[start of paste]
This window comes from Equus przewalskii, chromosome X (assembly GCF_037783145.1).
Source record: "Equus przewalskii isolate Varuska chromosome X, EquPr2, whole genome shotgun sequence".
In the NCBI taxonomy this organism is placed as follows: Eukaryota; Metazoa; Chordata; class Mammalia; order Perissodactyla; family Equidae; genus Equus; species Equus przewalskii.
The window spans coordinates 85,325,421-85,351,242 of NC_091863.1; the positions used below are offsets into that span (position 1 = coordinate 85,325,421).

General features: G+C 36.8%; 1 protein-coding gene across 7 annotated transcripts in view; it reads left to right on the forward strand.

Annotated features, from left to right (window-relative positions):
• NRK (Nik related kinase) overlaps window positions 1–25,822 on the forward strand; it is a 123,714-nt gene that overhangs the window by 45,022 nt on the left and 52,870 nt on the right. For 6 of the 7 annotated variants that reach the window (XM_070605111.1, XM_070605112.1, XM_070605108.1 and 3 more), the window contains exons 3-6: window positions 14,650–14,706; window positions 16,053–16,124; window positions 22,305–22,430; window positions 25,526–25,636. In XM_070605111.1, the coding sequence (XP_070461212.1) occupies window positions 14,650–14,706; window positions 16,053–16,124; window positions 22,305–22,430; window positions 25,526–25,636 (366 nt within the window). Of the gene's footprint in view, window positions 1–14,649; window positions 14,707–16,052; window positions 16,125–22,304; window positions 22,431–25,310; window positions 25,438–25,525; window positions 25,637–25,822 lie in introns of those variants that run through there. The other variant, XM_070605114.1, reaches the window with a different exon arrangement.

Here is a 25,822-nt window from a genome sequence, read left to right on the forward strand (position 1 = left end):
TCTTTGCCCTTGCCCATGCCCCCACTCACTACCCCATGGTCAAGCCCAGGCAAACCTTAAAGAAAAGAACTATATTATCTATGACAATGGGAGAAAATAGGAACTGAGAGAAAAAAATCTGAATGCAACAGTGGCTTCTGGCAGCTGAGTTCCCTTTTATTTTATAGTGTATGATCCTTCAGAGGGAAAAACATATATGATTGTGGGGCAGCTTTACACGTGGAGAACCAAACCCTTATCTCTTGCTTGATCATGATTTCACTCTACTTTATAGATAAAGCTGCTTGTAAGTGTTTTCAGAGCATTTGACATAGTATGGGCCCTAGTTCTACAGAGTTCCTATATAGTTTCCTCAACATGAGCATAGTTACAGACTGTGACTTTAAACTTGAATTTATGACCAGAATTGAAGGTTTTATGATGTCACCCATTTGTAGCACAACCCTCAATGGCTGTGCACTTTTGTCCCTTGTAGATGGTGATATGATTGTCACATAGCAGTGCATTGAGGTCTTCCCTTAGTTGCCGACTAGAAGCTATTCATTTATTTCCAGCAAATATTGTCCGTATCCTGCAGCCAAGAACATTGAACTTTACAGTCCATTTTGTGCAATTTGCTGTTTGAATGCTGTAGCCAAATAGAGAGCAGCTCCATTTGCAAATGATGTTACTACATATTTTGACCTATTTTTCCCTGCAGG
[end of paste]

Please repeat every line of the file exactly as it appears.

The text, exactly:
This window comes from Equus przewalskii, chromosome X (assembly GCF_037783145.1).
Source record: "Equus przewalskii isolate Varuska chromosome X, EquPr2, whole genome shotgun sequence".
In the NCBI taxonomy this organism is placed as follows: Eukaryota; Metazoa; Chordata; class Mammalia; order Perissodactyla; family Equidae; genus Equus; species Equus przewalskii.
The window spans coordinates 85,325,421-85,351,242 of NC_091863.1; the positions used below are offsets into that span (position 1 = coordinate 85,325,421).

General features: G+C 36.8%; 1 protein-coding gene across 7 annotated transcripts in view; it reads left to right on the forward strand.

Annotated features, from left to right (window-relative positions):
• NRK (Nik related kinase) overlaps window positions 1–25,822 on the forward strand; it is a 123,714-nt gene that overhangs the window by 45,022 nt on the left and 52,870 nt on the right. For 6 of the 7 annotated variants that reach the window (XM_070605111.1, XM_070605112.1, XM_070605108.1 and 3 more), the window contains exons 3-6: window positions 14,650–14,706; window positions 16,053–16,124; window positions 22,305–22,430; window positions 25,526–25,636. In XM_070605111.1, the coding sequence (XP_070461212.1) occupies window positions 14,650–14,706; window positions 16,053–16,124; window positions 22,305–22,430; window positions 25,526–25,636 (366 nt within the window). Of the gene's footprint in view, window positions 1–14,649; window positions 14,707–16,052; window positions 16,125–22,304; window positions 22,431–25,310; window positions 25,438–25,525; window positions 25,637–25,822 lie in introns of those variants that run through there. The other variant, XM_070605114.1, reaches the window with a different exon arrangement.

Here is a 25,822-nt window from a genome sequence, read left to right on the forward strand (position 1 = left end):
TCTTTGCCCTTGCCCATGCCCCCACTCACTACCCCATGGTCAAGCCCAGGCAAACCTTAAAGAAAAGAACTATATTATCTATGACAATGGGAGAAAATAGGAACTGAGAGAAAAAAATCTGAATGCAACAGTGGCTTCTGGCAGCTGAGTTCCCTTTTATTTTATAGTGTATGATCCTTCAGAGGGAAAAACATATATGATTGTGGGGCAGCTTTACACGTGGAGAACCAAACCCTTATCTCTTGCTTGATCATGATTTCACTCTACTTTATAGATAAAGCTGCTTGTAAGTGTTTTCAGAGCATTTGACATAGTATGGGCCCTAGTTCTACAGAGTTCCTATATAGTTTCCTCAACATGAGCATAGTTACAGACTGTGACTTTAAACTTGAATTTATGACCAGAATTGAAGGTTTTATGATGTCACCCATTTGTAGCACAACCCTCAATGGCTGTGCACTTTTGTCCCTTGTAGATGGTGATATGATTGTCACATAGCAGTGCATTGAGGTCTTCCCTTAGTTGCCGACTAGAAGCTATTCATTTATTTCCAGCAAATATTGTCCGTATCCTGCAGCCAAGAACATTGAACTTTACAGTCCATTTTGTGCAATTTGCTGTTTGAATGCTGTAGCCAAATAGAGAGCAGCTCCATTTGCAAATGATGTTACTACATATTTTGACCTATTTTTCCCTGCAGG